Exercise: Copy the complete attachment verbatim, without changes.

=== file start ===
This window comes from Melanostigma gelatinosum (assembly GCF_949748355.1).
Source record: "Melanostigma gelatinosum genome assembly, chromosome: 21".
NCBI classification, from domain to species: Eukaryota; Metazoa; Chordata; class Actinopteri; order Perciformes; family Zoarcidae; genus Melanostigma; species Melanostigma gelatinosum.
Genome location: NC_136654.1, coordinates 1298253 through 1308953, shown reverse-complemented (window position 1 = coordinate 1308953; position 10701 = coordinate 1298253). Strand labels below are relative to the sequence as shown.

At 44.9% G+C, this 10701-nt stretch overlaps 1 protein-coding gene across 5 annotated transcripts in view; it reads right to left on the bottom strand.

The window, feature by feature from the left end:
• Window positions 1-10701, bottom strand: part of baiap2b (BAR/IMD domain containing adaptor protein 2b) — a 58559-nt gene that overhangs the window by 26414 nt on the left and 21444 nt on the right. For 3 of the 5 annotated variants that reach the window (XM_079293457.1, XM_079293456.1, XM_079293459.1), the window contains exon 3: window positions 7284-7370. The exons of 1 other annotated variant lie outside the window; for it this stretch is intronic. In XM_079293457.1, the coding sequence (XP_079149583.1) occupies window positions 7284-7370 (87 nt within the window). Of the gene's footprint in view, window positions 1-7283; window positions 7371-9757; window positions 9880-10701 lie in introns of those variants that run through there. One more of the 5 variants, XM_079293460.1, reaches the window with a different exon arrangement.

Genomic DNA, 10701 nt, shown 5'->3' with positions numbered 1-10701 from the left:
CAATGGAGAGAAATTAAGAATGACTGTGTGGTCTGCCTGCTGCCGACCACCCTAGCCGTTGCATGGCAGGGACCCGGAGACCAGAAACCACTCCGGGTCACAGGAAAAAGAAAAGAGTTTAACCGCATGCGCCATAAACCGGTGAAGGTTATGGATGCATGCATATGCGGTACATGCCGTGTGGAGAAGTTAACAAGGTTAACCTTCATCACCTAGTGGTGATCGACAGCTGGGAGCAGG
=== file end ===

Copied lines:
This window comes from Melanostigma gelatinosum (assembly GCF_949748355.1).
Source record: "Melanostigma gelatinosum genome assembly, chromosome: 21".
NCBI classification, from domain to species: Eukaryota; Metazoa; Chordata; class Actinopteri; order Perciformes; family Zoarcidae; genus Melanostigma; species Melanostigma gelatinosum.
Genome location: NC_136654.1, coordinates 1298253 through 1308953, shown reverse-complemented (window position 1 = coordinate 1308953; position 10701 = coordinate 1298253). Strand labels below are relative to the sequence as shown.

At 44.9% G+C, this 10701-nt stretch overlaps 1 protein-coding gene across 5 annotated transcripts in view; it reads right to left on the bottom strand.

The window, feature by feature from the left end:
• Window positions 1-10701, bottom strand: part of baiap2b (BAR/IMD domain containing adaptor protein 2b) — a 58559-nt gene that overhangs the window by 26414 nt on the left and 21444 nt on the right. For 3 of the 5 annotated variants that reach the window (XM_079293457.1, XM_079293456.1, XM_079293459.1), the window contains exon 3: window positions 7284-7370. The exons of 1 other annotated variant lie outside the window; for it this stretch is intronic. In XM_079293457.1, the coding sequence (XP_079149583.1) occupies window positions 7284-7370 (87 nt within the window). Of the gene's footprint in view, window positions 1-7283; window positions 7371-9757; window positions 9880-10701 lie in introns of those variants that run through there. One more of the 5 variants, XM_079293460.1, reaches the window with a different exon arrangement.

Genomic DNA, 10701 nt, shown 5'->3' with positions numbered 1-10701 from the left:
CAATGGAGAGAAATTAAGAATGACTGTGTGGTCTGCCTGCTGCCGACCACCCTAGCCGTTGCATGGCAGGGACCCGGAGACCAGAAACCACTCCGGGTCACAGGAAAAAGAAAAGAGTTTAACCGCATGCGCCATAAACCGGTGAAGGTTATGGATGCATGCATATGCGGTACATGCCGTGTGGAGAAGTTAACAAGGTTAACCTTCATCACCTAGTGGTGATCGACAGCTGGGAGCAGG